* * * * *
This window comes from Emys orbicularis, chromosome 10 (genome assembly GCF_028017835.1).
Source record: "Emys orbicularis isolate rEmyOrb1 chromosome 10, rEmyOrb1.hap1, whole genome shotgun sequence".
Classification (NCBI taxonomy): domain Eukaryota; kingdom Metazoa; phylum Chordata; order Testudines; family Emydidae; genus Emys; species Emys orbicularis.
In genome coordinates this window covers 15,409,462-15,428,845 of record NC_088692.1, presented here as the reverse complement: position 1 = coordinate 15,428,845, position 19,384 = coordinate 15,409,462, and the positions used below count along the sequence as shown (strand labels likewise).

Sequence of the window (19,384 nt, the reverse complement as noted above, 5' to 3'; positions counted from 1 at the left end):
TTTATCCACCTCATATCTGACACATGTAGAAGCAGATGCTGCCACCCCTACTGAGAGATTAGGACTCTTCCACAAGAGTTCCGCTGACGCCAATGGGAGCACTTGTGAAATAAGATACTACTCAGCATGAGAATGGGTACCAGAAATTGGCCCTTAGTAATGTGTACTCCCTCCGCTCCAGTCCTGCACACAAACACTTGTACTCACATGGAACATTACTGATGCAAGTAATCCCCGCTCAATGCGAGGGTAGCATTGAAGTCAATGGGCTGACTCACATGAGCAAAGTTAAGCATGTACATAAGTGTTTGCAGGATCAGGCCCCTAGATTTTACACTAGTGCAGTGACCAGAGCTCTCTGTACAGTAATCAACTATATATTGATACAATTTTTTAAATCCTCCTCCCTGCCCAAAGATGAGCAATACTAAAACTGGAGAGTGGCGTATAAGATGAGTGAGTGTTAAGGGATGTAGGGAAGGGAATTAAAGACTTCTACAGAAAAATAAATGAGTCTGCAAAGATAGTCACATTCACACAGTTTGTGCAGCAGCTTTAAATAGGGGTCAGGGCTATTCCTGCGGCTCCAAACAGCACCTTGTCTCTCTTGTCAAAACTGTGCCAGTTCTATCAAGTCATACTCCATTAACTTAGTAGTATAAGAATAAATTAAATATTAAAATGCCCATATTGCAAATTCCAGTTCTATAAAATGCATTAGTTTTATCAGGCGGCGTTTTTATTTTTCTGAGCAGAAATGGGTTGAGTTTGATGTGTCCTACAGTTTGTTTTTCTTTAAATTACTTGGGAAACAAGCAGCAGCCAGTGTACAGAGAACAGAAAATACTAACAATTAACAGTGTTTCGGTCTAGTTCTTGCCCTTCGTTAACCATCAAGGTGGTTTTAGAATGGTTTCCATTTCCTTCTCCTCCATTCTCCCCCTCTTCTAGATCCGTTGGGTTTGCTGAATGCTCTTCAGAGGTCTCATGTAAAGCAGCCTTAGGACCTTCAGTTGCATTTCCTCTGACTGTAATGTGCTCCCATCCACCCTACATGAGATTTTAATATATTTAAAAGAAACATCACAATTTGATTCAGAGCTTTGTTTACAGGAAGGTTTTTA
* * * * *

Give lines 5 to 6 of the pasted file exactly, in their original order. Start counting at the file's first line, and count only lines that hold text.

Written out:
Sequence of the window (19,384 nt, the reverse complement as noted above, 5' to 3'; positions counted from 1 at the left end):
TTTATCCACCTCATATCTGACACATGTAGAAGCAGATGCTGCCACCCCTACTGAGAGATTAGGACTCTTCCACAAGAGTTCCGCTGACGCCAATGGGAGCACTTGTGAAATAAGATACTACTCAGCATGAGAATGGGTACCAGAAATTGGCCCTTAGTAATGTGTACTCCCTCCGCTCCAGTCCTGCACACAAACACTTGTACTCACATGGAACATTACTGATGCAAGTAATCCCCGCTCAATGCGAGGGTAGCATTGAAGTCAATGGGCTGACTCACATGAGCAAAGTTAAGCATGTACATAAGTGTTTGCAGGATCAGGCCCCTAGATTTTACACTAGTGCAGTGACCAGAGCTCTCTGTACAGTAATCAACTATATATTGATACAATTTTTTAAATCCTCCTCCCTGCCCAAAGATGAGCAATACTAAAACTGGAGAGTGGCGTATAAGATGAGTGAGTGTTAAGGGATGTAGGGAAGGGAATTAAAGACTTCTACAGAAAAATAAATGAGTCTGCAAAGATAGTCACATTCACACAGTTTGTGCAGCAGCTTTAAATAGGGGTCAGGGCTATTCCTGCGGCTCCAAACAGCACCTTGTCTCTCTTGTCAAAACTGTGCCAGTTCTATCAAGTCATACTCCATTAACTTAGTAGTATAAGAATAAATTAAATATTAAAATGCCCATATTGCAAATTCCAGTTCTATAAAATGCATTAGTTTTATCAGGCGGCGTTTTTATTTTTCTGAGCAGAAATGGGTTGAGTTTGATGTGTCCTACAGTTTGTTTTTCTTTAAATTACTTGGGAAACAAGCAGCAGCCAGTGTACAGAGAACAGAAAATACTAACAATTAACAGTGTTTCGGTCTAGTTCTTGCCCTTCGTTAACCATCAAGGTGGTTTTAGAATGGTTTCCATTTCCTTCTCCTCCATTCTCCCCCTCTTCTAGATCCGTTGGGTTTGCTGAATGCTCTTCAGAGGTCTCATGTAAAGCAGCCTTAGGACCTTCAGTTGCATTTCCTCTGACTGTAATGTGCTCCCATCCACCCTACATGAGATTTTAATATATTTAAAAGAAACATCACAATTTGATTCAGAGCTTTGTTTACAGGAAGGTTTTTA